The chatter from the opposition is that this is a jail. In fact, it’s a series of dorm-like clusters, each with an activity area, showers, meeting rooms and open common areas. The areas labeled POD 700, 800 and 900 are the ones that are being renovated. These are not jail cells. And the upgrades will make them superior to some of the dorm rooms that exist on the UA campus.
The Bishop’s letter came on July 3rd. On July 8th the County Administrator advised the Board of Supervisors of the request, outlined proposed deal points for a long term lease, and let the Bishop know the plan was moving forward. This is the letter Mr. Huckelberry sent back to the Bishop accepting the request for the facility:
All systems go – until the monkey wrench was tossed into the mix with the emergence of the non-starter TUSD options last Friday evening. That bump in the road appears to have been navigated and I’m hopeful that we’re back on track.
Both the County and the City will be applying for Humanitarian Aid through the Arizona Department of Homeland Security/Federal Emergency Management Agency. On the County side, no Stonegarden money can be spent for Sheriff overtime until they receive this Humanitarian funding.
All of this is a very big deal in this community. Hundreds of you have volunteered and have donated to the work. I don’t believe your work was well served by the sidetrack it took last week, largely by people who have not been involved and doing the heavy lifting. But that’s likely behind us and we can move on with the original plans. It’s important to recognize the needs of the people being served. This poem by world renowned Somali poet Warsan Shire speaks to the large issue of refugees. It’s a little dark, so use your descretion about sharing it with your kids.
July 20th is the 50th anniversary of the first moon landing. If you haven’t seen the movie Apollo 11, it’s worth the trip. Throughout this week, Flandreau Planetarium will be holding a series of events and exhibits all related to the moon landing. All of it will culminate this Saturday with their One Giant Leap Day. They’ll have planetarium shows along with a bunch of special exhibits and presentations. The UA has been a major player in space exploration so Flandreau is the perfect spot to celebrate the Apollo mission.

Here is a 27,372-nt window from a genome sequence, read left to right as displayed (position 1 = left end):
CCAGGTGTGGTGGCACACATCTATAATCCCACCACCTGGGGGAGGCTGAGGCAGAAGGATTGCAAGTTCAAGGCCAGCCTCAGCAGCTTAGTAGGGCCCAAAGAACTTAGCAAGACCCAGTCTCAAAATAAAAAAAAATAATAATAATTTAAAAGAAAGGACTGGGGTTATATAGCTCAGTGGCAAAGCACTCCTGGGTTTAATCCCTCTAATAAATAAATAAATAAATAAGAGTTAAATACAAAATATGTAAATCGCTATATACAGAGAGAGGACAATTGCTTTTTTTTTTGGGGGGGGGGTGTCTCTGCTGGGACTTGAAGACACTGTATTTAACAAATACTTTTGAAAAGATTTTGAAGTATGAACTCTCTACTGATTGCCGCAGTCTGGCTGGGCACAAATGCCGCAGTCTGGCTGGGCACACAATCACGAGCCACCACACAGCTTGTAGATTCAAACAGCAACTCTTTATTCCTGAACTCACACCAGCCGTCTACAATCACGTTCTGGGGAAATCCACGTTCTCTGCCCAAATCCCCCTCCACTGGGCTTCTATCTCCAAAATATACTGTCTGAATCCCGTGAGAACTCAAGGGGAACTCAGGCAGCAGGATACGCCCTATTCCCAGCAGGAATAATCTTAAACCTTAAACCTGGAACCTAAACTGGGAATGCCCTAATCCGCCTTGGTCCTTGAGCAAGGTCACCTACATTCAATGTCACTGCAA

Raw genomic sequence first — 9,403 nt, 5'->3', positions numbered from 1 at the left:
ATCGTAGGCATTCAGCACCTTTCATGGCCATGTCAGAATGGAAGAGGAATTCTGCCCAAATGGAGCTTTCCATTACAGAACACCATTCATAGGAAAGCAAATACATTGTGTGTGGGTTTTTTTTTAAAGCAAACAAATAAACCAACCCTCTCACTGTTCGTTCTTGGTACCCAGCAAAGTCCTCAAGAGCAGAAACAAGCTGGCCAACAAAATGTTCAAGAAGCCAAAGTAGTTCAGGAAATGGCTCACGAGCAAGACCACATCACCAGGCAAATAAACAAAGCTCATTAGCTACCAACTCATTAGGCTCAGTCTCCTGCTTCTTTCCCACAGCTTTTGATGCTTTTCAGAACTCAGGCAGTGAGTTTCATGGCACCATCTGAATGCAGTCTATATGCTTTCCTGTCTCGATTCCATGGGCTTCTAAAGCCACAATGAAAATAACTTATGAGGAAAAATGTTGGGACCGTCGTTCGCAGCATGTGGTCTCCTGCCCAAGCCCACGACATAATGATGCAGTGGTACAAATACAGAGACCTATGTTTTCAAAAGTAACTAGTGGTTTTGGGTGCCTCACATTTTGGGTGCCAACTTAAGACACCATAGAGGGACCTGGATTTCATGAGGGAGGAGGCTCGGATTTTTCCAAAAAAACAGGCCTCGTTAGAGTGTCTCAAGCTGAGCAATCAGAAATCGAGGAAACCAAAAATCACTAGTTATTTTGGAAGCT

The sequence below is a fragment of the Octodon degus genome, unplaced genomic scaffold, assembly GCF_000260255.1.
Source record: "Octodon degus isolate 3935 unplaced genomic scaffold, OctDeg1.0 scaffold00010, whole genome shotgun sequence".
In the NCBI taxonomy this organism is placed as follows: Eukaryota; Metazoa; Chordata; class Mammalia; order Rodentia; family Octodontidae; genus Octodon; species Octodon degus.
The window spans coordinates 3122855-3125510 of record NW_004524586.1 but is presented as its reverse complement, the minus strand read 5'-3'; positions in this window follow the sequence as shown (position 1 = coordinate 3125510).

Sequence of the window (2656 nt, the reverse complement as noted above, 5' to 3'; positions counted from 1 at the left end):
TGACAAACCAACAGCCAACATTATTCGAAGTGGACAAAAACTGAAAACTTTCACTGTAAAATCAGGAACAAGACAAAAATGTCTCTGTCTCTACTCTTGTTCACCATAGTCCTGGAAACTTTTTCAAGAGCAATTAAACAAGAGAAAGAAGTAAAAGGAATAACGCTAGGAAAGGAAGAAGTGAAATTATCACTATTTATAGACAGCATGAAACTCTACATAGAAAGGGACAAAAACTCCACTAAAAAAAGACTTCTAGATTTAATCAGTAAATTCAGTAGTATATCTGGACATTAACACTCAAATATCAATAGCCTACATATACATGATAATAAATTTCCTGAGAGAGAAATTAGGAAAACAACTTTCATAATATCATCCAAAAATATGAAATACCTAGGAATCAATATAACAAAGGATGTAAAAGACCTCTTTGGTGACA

They’re offering special discount prices for these events. Use this link to their webpage to learn all the specifics.
There were a couple of brief news stories last week related to the possibility of a casino going onto land over at I-10 and Grant. It’s the location of a former movie theater. The land is owned by the Pascua Yaqui tribe. What we did was not any form of a rezoning to allow a casino. We agreed to support the tribes effort to place the land into Trust. That means a few things. One is that the land would be ‘in Trust’ – held by the U.S. in Trust for the tribe. That would effectively make it a part of an Indian reservation. And when that whole process is finished, it will then make it possible for the Pascua Yaqui to begin work on a casino. Or on whatever other commercial and/or residential uses they’d like to see on the site. If that happens, it’ll be years off in the future.
Allowing that process to move forward includes an Intergovernmental Agreement (IGA) between us and the tribe. If we’re sort of de-annexing the site, we want to make sure we’ve got clear understandings on multiple deal points. One is revenues. Our IGA will make sure we’ll continue to receive tax revenues equivalent to what we’d have otherwise received, but for the Trust development. We need to ensure TPD and TFD have suitable access to the area. There will be agreements in place for trash pick up, road maintenance responsibilities, and all the other services that are now assumed to be City of Tucson obligations. Some of that will change, and some won’t when the IGA is framed.
One key part for me was to make sure that when development happens, the fact that the land will now be the property will effectively be carved out of the City should not result in the elimination of public process when it comes to rezoning and redevelopment. Our City Attorney confirmed that when development incentives are requested, as they are for all major projects, the normal City public processes will be adhered to. And when I asked the Chairman of the tribe about their public process he confirmed that they reach out and get community input. It won’t be identical to ours, but I appreciated both of those answers.